A screen Titan. A humble practitioner of his craft. An artist before an actor. A consummate professional and unassuming human being. You can have a million opinions about the monumental achievements of Chadwick Boseman but you cannot be sure of where his immortality lies, in the hearts of his admirers and in annals of cinema.
This 19 minute documentary short brings greats like VIOLA DAVIS, DENZEL WASHINGTON, PHYLICIA RASHAD and other collaborators from his last works DA 5 BLOODS and MA RAINEY’S BLACK BOTTOM together to look back at a miracle of a man who eschewed externalities of fame to truly become iconic with the power of his craft. On the tightrope of life and death, his spirit hence remains unwavering. This work briefly enters his world of words and thoughts through those who observed him and were blessed by his presence. ***
My essay on the timeless omnibus of legendary filmmaker SATYAJIT RAY and his era traversing modern tale MAHANAGAR (BIG CITY, 1963) has been published in the excellently collected latest issue of CAFE DISSENSUS.
SO do read it, share your thoughts and spread the word. The link to the published essay is below.
As the saying goes, man is born free but everywhere he is in chains. If practical estimates are to be taken, human individuality gets locked up either in gilded cages or in actual prisons. We see it with our eyes wide open, knowing that every enslavement is shaped by human hands and our resolve breaks and disintegrates when too many opposing voices get in our way. But the human voice is the most potent counterpoint to outrages and ostracization since by speaking out and refusing to observe indefinite silences, we challenge the status quo.
Garrett Bradley’s empathetic documentary TIME identifies with the voice that just doesn’t let itself be victimised by social networks of discrimination. Its subject and voice of reason is Sibil Richardson/Fox Rich, a woman who is so flawlessly determined in her fight to free her husband from the confines of an ill-defined prison industrial system that her words drive home the poignancy of her loss, quite literally, in this case. She is a compelling central figure since she records her life script, with each minute moment and big payoff in her fight for justice, in video diaries, to uncompromisingly capture the essence of family.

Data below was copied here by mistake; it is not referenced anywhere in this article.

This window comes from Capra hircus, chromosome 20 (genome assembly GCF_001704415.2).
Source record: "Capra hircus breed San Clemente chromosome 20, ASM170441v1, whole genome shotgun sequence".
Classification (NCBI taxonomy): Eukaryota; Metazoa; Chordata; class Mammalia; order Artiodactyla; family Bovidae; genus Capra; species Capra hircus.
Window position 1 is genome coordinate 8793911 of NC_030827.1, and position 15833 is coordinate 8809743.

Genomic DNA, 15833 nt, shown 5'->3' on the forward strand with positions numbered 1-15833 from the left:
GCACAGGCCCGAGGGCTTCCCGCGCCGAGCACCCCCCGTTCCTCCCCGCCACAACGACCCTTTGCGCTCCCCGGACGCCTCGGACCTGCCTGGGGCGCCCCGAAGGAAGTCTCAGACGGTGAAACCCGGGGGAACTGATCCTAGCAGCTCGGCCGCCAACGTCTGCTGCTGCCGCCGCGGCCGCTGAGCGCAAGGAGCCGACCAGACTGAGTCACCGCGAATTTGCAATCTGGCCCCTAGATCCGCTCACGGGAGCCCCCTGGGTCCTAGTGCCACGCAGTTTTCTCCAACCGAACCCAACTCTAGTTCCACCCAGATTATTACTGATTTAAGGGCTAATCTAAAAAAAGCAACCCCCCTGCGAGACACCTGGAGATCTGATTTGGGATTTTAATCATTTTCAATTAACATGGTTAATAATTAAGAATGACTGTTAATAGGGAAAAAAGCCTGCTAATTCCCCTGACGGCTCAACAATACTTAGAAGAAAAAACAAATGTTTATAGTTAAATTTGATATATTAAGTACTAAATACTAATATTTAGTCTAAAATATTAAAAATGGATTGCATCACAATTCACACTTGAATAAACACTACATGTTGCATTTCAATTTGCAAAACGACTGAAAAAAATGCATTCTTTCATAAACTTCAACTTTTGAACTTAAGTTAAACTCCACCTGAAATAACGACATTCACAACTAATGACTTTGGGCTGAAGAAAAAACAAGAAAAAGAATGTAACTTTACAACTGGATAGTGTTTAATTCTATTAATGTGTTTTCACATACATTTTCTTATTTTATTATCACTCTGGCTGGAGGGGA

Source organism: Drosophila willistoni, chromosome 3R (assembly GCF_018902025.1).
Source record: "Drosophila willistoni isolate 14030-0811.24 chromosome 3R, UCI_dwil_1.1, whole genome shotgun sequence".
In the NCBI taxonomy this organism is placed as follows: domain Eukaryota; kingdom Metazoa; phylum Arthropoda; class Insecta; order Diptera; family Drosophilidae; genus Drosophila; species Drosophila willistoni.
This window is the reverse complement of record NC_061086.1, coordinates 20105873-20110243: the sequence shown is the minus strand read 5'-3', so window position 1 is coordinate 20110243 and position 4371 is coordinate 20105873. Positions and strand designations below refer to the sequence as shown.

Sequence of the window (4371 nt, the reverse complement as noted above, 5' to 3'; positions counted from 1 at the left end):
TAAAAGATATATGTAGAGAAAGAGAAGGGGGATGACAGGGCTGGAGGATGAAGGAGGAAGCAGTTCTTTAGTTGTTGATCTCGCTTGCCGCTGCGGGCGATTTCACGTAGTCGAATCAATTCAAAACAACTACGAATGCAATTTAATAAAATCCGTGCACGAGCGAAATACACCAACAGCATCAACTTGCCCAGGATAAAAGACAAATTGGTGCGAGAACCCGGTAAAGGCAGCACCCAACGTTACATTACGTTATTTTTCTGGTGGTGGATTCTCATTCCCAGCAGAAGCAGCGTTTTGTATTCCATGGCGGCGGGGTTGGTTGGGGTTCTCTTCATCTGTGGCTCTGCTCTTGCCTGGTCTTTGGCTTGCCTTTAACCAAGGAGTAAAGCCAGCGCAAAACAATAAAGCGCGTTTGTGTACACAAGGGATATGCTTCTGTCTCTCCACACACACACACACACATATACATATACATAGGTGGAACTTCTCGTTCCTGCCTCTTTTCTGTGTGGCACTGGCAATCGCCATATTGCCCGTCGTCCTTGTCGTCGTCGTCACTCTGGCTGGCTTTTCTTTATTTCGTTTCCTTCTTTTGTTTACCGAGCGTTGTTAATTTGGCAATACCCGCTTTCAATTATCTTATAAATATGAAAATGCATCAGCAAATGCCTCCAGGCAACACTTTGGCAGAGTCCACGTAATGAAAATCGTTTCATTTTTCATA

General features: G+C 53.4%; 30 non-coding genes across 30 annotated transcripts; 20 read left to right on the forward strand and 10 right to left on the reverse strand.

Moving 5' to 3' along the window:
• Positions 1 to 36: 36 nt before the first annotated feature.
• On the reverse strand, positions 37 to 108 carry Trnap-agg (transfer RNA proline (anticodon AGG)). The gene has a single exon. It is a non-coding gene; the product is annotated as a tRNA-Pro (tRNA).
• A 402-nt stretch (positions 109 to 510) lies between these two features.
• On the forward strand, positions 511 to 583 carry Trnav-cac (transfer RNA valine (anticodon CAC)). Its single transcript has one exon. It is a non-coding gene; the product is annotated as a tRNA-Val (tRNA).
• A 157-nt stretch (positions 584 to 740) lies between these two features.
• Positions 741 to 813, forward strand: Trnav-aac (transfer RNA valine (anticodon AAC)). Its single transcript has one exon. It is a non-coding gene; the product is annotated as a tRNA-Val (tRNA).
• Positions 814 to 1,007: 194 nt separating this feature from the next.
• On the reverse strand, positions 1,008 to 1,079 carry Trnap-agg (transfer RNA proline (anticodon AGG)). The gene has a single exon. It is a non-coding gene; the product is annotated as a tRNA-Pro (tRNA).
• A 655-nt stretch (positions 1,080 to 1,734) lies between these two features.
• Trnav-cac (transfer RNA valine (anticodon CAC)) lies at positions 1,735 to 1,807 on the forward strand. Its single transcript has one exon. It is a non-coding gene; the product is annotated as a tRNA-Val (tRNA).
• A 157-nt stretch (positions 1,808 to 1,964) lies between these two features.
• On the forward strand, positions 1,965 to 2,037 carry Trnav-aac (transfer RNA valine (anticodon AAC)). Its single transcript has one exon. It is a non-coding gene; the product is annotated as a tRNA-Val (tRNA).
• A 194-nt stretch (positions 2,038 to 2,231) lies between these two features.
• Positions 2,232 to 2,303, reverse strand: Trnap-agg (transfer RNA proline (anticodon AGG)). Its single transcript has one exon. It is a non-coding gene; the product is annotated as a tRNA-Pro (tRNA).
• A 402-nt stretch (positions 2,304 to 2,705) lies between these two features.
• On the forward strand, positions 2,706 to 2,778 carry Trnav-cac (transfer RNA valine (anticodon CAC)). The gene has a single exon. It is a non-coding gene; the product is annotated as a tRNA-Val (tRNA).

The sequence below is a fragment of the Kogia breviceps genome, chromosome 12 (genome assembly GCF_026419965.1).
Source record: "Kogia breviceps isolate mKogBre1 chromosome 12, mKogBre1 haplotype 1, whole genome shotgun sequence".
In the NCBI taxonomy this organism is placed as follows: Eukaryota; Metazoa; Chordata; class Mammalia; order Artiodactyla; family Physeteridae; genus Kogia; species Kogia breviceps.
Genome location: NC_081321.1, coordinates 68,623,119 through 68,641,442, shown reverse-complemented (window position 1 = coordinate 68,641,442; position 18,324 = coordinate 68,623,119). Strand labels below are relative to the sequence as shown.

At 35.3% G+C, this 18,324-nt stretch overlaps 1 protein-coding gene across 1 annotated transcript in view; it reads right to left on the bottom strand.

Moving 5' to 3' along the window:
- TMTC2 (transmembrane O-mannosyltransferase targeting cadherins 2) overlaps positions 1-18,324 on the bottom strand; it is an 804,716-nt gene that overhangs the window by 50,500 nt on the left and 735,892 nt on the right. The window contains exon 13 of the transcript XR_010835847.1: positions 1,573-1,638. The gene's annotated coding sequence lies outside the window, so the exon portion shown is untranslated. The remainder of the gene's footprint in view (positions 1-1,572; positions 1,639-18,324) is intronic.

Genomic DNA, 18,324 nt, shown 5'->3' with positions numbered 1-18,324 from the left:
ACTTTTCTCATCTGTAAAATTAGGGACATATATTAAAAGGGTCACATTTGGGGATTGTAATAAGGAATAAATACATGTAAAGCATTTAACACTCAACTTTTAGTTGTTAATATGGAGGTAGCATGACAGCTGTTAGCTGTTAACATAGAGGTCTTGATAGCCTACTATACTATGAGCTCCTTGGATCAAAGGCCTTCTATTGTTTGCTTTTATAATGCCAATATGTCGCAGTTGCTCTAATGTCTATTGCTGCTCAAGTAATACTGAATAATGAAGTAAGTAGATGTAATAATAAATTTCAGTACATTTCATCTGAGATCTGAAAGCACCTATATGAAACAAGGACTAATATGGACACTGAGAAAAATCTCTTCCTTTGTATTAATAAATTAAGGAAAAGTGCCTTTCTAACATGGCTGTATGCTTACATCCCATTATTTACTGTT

The camera is her most intimate friend, processing in real time the depths of her journey, from crushing personal grief to the joy of watching her sons grow up to be strong and confident, educated individuals, stepping on the precipice of a life with the backlog of their parents’ backgrounds in tow. It is her all-seeing eye, serving as both technical support system and a cathartic source. But her voice occupies her narrative powerfully, employing its vulnerability and extraordinary sense of fortitude over the course of two decades. Bradley harnesses her visual journal to craft a full-length exploration of human agency under duress. Trust me when I say that Ms. Fox’s belief in her husband’s freedom and, in turn, her family’s emotional emancipation, is totally unwavering even as the indifference of racist authorities shatters her from the inside.
TIME is obviously about the passage of the titular entity, refusing to gloss over its subject’s own rash decisions leading to the point of change for her family and offsetting it with her mother’s worldly wise moral take on our choices determining the course of our future, without being a judgemental springboard or diluting its compassionate whole. Mostly, it’s about actions seen through the prism of an unequal society. TIME is ultimately a personalized narrative that earns its triumph by its final passage. However, the voice of reason keeps prodding at the long road taken to reach that end of the line as it’s never a final destination, not when similar narratives abound still.
By dint of its storytelling voice and visual style, fluent, sophisticated in its articulation and with the jazz musical score underscoring the improvisatory nature of each unpredictable moment as it unfolds, it transcends the threshold of pain or melancholy to capture hope without bypassing the impact of all put together. It is an upholder of unvarnished realities.
THE PEREZ FAMILY
It’s not just a coincidence that THE PEREZ FAMILY, which preceded my viewing of TIME today by a week and a half, is also about the passage of individuals from their native land towards a place they can call home. One of the protagonists here, namely Juan, is a political prisoner who is released from the confines of his country’s socio-political turmoil and has lost contact with his family, settled in Miami for two decades. You see, the issue of unlawful incarceration and a separation of two decades unite both narratives.